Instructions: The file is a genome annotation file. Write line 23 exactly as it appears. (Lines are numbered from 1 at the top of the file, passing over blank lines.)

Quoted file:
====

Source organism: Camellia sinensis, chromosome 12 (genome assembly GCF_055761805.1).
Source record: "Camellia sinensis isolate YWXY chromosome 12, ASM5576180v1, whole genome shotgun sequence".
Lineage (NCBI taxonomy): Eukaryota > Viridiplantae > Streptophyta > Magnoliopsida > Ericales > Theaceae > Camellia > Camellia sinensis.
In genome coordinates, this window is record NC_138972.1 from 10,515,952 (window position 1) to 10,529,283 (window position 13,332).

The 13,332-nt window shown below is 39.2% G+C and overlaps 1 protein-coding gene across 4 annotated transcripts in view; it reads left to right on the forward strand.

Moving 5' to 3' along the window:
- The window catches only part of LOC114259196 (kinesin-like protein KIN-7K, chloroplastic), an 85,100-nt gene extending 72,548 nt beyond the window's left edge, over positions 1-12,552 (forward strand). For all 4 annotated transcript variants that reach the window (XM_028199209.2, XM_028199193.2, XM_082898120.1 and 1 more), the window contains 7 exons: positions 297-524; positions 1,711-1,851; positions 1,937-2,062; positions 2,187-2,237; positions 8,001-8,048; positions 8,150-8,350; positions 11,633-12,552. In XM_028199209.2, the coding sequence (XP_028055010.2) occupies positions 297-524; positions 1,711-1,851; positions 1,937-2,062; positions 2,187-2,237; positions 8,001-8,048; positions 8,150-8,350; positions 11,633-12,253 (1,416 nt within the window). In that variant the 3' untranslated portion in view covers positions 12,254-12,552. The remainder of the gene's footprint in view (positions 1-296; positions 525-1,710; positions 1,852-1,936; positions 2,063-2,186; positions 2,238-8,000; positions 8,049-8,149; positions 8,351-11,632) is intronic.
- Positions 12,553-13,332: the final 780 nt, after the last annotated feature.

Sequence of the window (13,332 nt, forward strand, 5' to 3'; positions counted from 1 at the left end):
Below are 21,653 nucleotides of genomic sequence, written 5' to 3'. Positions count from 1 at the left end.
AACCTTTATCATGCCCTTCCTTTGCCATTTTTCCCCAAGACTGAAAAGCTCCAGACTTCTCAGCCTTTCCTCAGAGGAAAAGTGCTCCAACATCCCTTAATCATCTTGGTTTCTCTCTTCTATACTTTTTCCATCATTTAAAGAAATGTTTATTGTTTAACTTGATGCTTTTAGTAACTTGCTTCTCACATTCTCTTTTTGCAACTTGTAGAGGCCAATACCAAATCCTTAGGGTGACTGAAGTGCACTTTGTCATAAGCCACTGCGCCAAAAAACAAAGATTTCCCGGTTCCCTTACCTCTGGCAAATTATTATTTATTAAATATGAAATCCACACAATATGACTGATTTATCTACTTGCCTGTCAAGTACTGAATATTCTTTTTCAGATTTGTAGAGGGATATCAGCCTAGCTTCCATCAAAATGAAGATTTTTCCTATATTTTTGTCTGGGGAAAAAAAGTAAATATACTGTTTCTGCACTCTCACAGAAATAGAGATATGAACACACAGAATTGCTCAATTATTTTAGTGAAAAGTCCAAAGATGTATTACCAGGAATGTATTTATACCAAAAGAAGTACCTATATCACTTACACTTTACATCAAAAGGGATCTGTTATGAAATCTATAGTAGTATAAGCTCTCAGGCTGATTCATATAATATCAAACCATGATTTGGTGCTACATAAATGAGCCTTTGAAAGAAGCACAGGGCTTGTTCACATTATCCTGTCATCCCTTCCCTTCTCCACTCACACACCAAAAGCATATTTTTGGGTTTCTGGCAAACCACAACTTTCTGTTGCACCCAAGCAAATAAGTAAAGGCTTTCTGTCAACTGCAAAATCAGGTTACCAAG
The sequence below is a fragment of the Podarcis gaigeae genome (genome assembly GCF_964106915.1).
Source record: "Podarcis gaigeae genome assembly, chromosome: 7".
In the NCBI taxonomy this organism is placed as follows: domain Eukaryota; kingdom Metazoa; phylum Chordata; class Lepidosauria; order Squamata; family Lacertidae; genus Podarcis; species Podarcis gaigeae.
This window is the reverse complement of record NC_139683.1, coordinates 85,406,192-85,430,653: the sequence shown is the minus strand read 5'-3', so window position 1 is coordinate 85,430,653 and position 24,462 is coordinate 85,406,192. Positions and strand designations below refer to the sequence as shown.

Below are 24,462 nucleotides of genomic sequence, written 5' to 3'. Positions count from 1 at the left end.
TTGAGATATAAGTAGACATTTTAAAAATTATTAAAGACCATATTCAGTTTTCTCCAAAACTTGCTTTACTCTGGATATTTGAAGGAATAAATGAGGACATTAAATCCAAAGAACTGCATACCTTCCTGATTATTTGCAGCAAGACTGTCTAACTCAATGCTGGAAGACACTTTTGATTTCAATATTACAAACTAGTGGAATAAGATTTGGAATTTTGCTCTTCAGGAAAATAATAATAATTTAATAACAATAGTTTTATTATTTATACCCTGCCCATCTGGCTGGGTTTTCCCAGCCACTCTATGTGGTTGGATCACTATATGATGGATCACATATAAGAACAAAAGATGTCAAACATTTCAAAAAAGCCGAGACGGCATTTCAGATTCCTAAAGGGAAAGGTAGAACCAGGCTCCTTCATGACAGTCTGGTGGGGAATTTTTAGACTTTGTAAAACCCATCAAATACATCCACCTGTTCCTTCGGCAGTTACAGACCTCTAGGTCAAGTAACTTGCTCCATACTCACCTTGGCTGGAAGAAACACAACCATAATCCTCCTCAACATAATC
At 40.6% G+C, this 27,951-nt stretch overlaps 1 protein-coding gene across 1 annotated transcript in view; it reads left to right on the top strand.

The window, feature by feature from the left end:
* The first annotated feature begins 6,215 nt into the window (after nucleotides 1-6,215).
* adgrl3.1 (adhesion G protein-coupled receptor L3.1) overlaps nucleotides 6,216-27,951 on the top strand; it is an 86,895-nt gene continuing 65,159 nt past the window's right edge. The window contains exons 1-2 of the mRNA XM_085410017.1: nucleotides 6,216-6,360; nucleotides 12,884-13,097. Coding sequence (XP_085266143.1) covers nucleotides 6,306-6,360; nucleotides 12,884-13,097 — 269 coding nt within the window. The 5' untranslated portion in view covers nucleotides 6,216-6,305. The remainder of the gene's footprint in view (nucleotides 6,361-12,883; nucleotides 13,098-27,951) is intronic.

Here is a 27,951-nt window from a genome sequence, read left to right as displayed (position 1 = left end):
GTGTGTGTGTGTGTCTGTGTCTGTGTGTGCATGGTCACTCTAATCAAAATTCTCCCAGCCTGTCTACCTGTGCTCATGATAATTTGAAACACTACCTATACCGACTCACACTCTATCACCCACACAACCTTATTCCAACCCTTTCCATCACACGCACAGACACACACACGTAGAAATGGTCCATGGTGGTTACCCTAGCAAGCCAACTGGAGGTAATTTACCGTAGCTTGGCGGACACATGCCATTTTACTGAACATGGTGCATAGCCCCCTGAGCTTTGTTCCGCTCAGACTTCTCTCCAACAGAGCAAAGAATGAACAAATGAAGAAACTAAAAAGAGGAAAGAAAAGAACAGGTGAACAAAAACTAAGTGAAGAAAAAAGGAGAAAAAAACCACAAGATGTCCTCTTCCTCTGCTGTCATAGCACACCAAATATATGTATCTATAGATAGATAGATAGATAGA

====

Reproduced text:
GTGTGTGTGTGTGTCTGTGTCTGTGTGTGCATGGTCACTCTAATCAAAATTCTCCCAGCCTGTCTACCTGTGCTCATGATAATTTGAAACACTACCTATACCGACTCACACTCTATCACCCACACAACCTTATTCCAACCCTTTCCATCACACGCACAGACACACACACGTAGAAATGGTCCATGGTGGTTACCCTAGCAAGCCAACTGGAGGTAATTTACCGTAGCTTGGCGGACACATGCCATTTTACTGAACATGGTGCATAGCCCCCTGAGCTTTGTTCCGCTCAGACTTCTCTCCAACAGAGCAAAGAATGAACAAATGAAGAAACTAAAAAGAGGAAAGAAAAGAACAGGTGAACAAAAACTAAGTGAAGAAAAAAGGAGAAAAAAACCACAAGATGTCCTCTTCCTCTGCTGTCATAGCACACCAAATATATGTATCTATAGATAGATAGATAGATAGA